It’s not just the heat of a room that’s causing your pain, according to new research from the University of California, San Francisco.
Researchers at the university’s Institute of Photobiomaterials and Photonics have discovered that light therapy lighting can cause phototoxicity, which means the light causes the cells to die.
The study, published in the Journal of Photochemistry and Photobiology A, analyzed light therapy luminescent light (LTl), a form of light therapy, from different manufacturers and found that the LTl from companies like LUX, Bright Lights, and Blue Sky was the most toxic.
The researchers found that LTl emitted more harmful radiation than any other type of light treatment, which was a major concern to the researchers.
“Our studies showed that light can cause cancer cells to go into overdrive and destroy cells, which could lead to cancer,” lead researcher and PhD student Joshua Bekoff told The Hill.
“But what this study shows is that LTlc is not necessarily bad, it’s good.”
The researchers tested different types of LTl that emit a range of wavelengths from white to red and found all of them caused the cells in the lab to die at levels more than three times higher than that of the control group.
They also found that when they combined light therapy with light therapy to create a dark room, LTl released more harmful ultraviolet radiation than when they used the light therapy alone.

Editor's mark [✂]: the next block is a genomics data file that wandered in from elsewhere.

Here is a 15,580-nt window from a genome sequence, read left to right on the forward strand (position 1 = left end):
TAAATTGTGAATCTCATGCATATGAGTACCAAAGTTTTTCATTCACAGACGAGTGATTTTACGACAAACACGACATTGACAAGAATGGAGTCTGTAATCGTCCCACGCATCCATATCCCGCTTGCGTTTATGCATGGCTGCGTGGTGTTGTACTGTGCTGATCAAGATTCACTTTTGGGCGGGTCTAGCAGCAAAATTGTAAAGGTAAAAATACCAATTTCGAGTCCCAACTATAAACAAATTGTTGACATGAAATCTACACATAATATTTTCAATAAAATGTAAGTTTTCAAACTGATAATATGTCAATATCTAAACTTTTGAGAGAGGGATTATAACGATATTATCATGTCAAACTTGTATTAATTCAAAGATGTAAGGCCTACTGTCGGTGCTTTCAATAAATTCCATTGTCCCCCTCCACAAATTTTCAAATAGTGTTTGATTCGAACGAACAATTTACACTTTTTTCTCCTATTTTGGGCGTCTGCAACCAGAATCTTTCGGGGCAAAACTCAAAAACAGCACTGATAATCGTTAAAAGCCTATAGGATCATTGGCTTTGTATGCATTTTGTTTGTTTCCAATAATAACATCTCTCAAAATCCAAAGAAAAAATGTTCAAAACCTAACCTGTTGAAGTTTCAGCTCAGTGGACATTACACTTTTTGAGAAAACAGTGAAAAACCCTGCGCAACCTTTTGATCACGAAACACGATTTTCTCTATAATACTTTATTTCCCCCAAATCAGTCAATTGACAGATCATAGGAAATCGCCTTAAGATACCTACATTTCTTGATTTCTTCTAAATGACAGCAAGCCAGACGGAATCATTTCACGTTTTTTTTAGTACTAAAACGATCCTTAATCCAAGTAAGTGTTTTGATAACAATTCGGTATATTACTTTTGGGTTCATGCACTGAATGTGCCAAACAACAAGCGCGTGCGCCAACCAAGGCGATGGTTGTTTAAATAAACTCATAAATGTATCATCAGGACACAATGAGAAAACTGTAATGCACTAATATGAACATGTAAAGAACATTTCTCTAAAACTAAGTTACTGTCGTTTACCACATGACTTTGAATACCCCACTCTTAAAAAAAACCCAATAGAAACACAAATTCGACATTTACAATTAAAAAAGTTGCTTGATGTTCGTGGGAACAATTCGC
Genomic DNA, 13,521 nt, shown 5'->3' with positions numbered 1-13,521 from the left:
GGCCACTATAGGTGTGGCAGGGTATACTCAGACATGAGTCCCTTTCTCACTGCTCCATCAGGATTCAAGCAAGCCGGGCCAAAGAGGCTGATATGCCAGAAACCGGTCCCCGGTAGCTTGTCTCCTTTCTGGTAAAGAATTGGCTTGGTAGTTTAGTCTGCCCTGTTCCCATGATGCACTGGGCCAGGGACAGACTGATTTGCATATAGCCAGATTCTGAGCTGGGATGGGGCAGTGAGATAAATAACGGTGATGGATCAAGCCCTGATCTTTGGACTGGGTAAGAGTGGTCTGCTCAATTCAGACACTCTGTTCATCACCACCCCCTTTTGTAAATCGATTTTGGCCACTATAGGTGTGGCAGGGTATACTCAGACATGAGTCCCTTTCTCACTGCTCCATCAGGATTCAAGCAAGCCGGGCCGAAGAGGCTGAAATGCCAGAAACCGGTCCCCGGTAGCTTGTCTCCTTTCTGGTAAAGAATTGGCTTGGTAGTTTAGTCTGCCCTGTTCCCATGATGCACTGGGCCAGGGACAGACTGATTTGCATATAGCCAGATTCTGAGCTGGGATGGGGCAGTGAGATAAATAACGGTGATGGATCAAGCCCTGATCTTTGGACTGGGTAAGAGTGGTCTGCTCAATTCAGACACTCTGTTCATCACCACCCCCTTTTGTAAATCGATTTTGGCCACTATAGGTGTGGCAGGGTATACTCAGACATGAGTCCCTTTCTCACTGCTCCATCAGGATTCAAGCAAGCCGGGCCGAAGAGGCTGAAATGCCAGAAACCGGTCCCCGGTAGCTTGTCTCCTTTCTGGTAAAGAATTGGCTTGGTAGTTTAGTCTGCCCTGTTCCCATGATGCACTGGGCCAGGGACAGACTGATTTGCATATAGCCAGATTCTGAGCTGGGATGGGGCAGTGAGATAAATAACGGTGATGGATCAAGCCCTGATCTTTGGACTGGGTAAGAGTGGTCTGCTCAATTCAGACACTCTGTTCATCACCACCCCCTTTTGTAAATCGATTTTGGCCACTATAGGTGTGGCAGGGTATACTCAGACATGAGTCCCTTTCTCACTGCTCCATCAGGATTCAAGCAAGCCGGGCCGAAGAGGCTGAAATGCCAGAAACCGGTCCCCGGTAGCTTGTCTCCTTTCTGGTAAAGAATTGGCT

This finding suggests that light could be used to treat cancers that would otherwise be hard to treat with conventional treatments.
The authors point out that LTlifes are only one of several types of light treatments available and that there is no one best light therapy.
The scientists also point out there are other treatments for phototoxic diseases, such as laser therapy and laser phototherapy, which use infrared light.
“I’m not saying that light should be used exclusively as a cancer treatment, but it should be the first line of defense,” Bekonoff said.
“This study is one of the most significant, but also the most limited, of its kind.
It’s a very good first step, but we don’t yet have the tools to determine the effects of light on other types of phototoxins.”
The study was supported by the National Institutes of Health and the National Science Foundation.